The New Zealand / Turkish Economic Relationship
Hon Phil Goff
Minister of Trade
15 December 2006
The New Zealand / Turkish Economic
Address to Istanbul Business Forum, 11 December 2006
It is a pleasure to join you at the Istanbul Business Forum this morning, to discuss the New Zealand/Turkish economic relationship.
When I look at the New Zealand/Turkısh relationship, two features stand out. The first, of course, is our shared experiences in Gallipoli. The second is the challenge both countries face in adjusting to, and meeting, the challenges of globalisation.
91 years ago, Turkish and New Zealand soldiers faced each other as foes on the battlefields of Gallipoli. It was a seminal event for both countries.
Over 2,700 New Zealand troops were killed at Gallipoli, and nearly 5,000 wounded – a huge loss for a country of just under one million people at the time.
And, while the Turkish army triumphed - against significant odds – it was at horrific cost. Turkish losses were over 250,000 killed and wounded by the end of the campaign.
For New Zealand our experience at Gallipoli led to a fierce determination to control our destiny as an independent nation.
For Turkey, it marked the beginning of the path to modern nationhood.
The story may have ended in 1915, if it were it not for New Zealanders' deep commitment to remembering, and marking, the sacrifice at Gallipoli that all New Zealanders feel deeply; and if it were it not for the generous, open-hearted way in which Ataturk and the Turkish people responded to that commitment.
For many years, New Zealanders have been travelling to Turkey to visit the memorials to the fallen New Zealand soldiers that Turkey hosts at the magnificent Gallipoli Peace Park.
We commemorate our dead alongside our Turkish brothers and sisters because, as Attaturk said, there is no difference now between the Johnies and the Mehmets, they are all Turkey’s sons where they lie, side by side.
Ataturk, himself a commander in the battle, drew inspiration from Gallipoli. He also realised that to survive and compete Turkey had to change - to develop the institutions and outlook that would enable it to meet the challenge of the outside world.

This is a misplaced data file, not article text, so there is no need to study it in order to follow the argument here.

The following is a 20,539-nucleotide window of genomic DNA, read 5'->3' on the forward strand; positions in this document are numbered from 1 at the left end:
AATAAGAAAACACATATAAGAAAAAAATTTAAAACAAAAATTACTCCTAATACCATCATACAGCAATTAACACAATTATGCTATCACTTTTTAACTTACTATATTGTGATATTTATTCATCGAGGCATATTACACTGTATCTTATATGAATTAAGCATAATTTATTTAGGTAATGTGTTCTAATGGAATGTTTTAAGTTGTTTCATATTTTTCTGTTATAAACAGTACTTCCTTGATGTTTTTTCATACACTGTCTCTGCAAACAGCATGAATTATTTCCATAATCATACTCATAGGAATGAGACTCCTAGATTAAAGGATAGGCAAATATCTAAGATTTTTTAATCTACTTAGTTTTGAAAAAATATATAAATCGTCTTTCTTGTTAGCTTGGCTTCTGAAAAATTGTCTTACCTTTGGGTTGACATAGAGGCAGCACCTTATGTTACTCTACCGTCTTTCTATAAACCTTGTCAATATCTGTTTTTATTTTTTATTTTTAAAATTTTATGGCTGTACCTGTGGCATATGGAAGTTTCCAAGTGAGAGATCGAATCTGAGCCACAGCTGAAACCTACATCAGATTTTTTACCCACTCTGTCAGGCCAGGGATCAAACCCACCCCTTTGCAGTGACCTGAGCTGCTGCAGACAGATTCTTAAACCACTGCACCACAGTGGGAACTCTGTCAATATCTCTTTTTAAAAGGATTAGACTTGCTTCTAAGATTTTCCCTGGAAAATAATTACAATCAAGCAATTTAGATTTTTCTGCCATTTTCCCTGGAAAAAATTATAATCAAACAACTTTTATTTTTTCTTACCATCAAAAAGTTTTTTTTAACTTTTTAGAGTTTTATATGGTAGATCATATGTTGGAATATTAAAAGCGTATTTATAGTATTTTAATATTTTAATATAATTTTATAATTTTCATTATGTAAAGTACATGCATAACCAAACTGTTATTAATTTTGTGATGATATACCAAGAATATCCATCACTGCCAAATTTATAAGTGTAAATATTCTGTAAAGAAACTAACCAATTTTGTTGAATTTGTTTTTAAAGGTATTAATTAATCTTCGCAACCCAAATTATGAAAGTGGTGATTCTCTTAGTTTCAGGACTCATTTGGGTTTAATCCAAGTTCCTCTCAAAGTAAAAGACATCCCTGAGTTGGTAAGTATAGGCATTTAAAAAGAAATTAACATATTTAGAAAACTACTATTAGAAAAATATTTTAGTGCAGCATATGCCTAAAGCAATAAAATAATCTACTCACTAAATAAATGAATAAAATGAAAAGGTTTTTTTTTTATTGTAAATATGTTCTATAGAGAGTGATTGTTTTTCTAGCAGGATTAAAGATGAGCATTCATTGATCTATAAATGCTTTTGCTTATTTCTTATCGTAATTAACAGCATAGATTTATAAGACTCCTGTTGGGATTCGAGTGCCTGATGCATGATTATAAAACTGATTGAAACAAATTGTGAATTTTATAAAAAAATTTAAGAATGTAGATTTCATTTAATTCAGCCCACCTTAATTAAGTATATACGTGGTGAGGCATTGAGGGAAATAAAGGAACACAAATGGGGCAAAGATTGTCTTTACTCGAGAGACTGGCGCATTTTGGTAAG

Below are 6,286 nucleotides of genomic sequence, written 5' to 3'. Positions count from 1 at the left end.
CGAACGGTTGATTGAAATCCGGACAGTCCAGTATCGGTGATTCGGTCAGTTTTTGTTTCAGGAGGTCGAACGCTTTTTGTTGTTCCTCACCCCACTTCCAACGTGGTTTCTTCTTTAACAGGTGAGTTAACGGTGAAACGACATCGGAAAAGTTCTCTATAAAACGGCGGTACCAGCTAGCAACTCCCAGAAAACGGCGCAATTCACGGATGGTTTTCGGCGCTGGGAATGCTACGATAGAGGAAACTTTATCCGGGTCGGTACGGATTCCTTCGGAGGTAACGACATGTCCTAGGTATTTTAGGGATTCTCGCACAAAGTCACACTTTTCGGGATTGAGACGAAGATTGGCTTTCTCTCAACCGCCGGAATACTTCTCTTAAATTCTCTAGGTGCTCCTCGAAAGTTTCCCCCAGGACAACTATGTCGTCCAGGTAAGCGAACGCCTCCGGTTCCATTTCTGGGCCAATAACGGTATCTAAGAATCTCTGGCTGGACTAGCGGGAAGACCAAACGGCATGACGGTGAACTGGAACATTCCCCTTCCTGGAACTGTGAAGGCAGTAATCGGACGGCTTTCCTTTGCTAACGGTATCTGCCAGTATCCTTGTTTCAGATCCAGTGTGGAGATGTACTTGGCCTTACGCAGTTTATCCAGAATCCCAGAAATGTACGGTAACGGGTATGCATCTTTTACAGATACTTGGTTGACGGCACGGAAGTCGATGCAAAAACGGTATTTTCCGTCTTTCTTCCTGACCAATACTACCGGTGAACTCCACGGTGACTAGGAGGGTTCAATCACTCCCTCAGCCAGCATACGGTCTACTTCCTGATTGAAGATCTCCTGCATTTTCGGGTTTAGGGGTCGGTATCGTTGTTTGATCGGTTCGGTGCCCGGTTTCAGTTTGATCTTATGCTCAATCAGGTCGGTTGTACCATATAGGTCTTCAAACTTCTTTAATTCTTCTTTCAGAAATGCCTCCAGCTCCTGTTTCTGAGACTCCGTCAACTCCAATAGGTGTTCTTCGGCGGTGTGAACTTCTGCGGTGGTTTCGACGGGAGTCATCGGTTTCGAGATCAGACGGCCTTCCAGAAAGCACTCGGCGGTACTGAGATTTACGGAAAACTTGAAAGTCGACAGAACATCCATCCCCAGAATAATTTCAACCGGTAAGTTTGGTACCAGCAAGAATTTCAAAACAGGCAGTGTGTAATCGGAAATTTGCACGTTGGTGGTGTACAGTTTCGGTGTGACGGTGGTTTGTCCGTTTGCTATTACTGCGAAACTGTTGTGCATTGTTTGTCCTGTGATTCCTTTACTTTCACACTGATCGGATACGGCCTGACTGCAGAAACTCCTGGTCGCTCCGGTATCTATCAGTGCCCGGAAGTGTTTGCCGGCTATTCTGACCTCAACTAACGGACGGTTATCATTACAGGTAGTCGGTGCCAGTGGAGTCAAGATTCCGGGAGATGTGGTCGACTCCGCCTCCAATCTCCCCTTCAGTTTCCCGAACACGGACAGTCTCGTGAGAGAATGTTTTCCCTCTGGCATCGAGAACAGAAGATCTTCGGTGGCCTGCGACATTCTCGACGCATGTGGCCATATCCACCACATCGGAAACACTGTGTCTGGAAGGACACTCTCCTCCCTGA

The opportunity for a closer relationship has also developed at the political level, between New Zealand ministers visiting Gallipoli and their Turkish counterparts and has also encouraged a better awareness of what each country has to offer the other, and a determination to see that potential exploited.
In 1990, in recognition of the potential in the bilateral relationship, we established a Joint Commission for Economic and Technical Cooperation. That was followed a few years later by the opening of the Turkish embassy in Wellington and the New Zealand embassy in Ankara.
Economic ties between Turkey and New Zealand have developed gradually. New Zealand’s agricultural production fed Turkey’s processing industries, especially in textiles.
In 1995, Turkey was New Zealand’s 20th largest export market and bilateral trade was worth $150 million. Hides and skins dominated the trade, followed by wool.
In the late 90s, however, that trade fell away because of the Turkish financial and economic crisis, and changes in Eastern Europe. Bilateral trade has recently recovered to earlier levels, dominated now by Turkish commercial vehicles.
Last year, the New Zealand Prime Minister Helen Clark visited Turkey. This was followed at the end of the year by an historic visit to New Zealand by Prime Minister Erdogan, at the head of a large business delegation coordinated by DEIK and TOBB.
From these visits, both leaders identified the potential to take the bilateral relationship to a new level, including and not least, the trade in goods and services.